54 "Thermodynamics is silent on rates."
55 "...the Clausius statement of the second law of thermodynamics[:]...heat does not pass from a body at low temperature to one at high temperature without an accompanying change elsewhere."
60 "Change in entropy = heat supplied reversibly / temperature
61 "For our initial encounter with the concept, we shall identify entropy with disorder" Atkins fails to keep his promise from page 3. He should define 'order'. I claim it can't be cogently defined without introducing the notion of consciousness. A judge is required.
61 "The analogy I have used...is that of sneezing in a busy street or in a quiet library." Even in this analogy, the sneeze is only disruptive and is only noticeable to conscious minds.
62 "A change in entropy is the ratio of energy (in joules) transferred as heat to or from a system to the temperature (in kelvins) at which it is transferred" Does 'to or from' mean 'either'? In which case the absolute value of the energy is used? Or does the sign change in the two cases? If so, how is the direction established?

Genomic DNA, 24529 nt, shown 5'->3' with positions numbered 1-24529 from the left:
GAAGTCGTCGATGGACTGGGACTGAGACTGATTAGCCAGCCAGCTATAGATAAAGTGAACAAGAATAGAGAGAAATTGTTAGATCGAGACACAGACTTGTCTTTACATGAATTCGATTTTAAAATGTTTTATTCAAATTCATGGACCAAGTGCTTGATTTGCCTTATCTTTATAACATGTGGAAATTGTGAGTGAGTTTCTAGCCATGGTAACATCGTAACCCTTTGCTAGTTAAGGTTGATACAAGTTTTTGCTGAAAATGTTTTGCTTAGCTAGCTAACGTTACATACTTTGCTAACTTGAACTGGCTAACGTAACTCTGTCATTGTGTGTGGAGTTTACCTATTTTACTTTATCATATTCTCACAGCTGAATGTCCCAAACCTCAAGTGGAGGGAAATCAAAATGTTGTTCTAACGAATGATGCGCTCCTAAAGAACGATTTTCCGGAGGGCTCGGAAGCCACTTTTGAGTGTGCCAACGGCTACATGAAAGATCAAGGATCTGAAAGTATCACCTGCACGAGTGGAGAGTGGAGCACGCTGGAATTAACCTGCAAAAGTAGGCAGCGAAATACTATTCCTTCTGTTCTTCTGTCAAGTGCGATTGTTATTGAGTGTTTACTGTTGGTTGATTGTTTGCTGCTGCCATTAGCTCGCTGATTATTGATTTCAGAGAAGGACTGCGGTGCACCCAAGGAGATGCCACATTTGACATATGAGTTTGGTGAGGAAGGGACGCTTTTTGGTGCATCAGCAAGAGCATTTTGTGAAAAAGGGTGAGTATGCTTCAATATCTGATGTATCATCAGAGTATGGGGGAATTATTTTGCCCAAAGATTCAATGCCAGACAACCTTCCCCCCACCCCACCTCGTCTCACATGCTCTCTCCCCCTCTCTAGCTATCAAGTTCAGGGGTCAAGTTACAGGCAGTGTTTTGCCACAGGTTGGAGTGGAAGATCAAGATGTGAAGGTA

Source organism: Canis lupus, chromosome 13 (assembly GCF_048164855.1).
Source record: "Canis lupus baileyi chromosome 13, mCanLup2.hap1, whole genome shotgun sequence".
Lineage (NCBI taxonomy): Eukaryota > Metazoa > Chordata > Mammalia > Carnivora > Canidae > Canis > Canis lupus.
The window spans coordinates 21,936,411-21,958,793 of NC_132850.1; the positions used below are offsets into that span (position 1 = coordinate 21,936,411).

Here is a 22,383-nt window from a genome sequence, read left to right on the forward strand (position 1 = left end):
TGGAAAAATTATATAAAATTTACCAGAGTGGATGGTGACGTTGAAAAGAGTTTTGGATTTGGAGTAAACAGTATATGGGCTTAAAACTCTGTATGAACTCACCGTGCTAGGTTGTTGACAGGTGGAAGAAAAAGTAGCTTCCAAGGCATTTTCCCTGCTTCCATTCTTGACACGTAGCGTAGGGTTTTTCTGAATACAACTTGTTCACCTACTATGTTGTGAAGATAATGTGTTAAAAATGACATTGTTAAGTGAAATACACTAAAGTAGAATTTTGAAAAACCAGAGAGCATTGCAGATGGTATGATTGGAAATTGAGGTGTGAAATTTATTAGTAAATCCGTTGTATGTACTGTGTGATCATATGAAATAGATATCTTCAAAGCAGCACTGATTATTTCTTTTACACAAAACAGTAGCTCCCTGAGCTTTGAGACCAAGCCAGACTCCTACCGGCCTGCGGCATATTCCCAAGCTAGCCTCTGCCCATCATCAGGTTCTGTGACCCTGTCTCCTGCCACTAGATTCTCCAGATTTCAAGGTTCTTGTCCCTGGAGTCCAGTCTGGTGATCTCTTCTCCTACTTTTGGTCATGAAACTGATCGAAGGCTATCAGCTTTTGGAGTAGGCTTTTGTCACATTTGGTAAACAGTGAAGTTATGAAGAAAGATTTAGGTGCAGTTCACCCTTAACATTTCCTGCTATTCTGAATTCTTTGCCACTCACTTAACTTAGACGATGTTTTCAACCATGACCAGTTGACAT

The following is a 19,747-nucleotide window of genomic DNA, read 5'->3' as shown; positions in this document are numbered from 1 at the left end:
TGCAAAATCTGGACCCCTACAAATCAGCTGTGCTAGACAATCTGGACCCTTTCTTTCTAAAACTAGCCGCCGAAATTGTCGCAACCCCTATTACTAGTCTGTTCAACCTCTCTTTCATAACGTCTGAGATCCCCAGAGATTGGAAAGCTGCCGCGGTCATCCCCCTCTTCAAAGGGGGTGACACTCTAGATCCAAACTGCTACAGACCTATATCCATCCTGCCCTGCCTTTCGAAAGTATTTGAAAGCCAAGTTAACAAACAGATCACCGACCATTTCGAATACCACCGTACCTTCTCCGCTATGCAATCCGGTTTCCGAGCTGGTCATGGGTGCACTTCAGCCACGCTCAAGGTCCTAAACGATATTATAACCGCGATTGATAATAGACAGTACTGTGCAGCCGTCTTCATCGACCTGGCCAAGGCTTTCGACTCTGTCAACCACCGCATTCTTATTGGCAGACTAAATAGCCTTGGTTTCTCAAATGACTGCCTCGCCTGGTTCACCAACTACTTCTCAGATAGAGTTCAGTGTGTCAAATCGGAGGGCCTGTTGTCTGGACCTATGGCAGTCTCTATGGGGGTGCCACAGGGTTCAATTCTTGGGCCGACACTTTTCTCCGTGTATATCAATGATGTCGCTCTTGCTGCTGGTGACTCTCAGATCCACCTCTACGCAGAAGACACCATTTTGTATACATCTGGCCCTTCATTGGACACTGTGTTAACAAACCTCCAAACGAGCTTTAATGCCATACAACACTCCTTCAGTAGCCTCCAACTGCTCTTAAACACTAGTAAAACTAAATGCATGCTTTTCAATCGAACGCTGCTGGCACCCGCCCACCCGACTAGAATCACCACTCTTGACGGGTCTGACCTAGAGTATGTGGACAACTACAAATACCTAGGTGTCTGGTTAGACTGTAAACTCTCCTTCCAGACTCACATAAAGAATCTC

62 "...the second law: the entropy of the universe increases in the course of any spontaneous change."
65 "Now consider the Clausius statement in terms of entropy. If a certain quantity of energy leaves the cold object as heat..." How does that happen?
65 "The same quantity of heat enters the hot object." Likewise, how does that happen?
65 "Overall, therefore, there is a decrease in entropy, and the process is not spontaneous, exactly as Clausius's statement implies." AND the process is not spontaneous?? How do we know? The logic here seems to be incomplete or nonsense.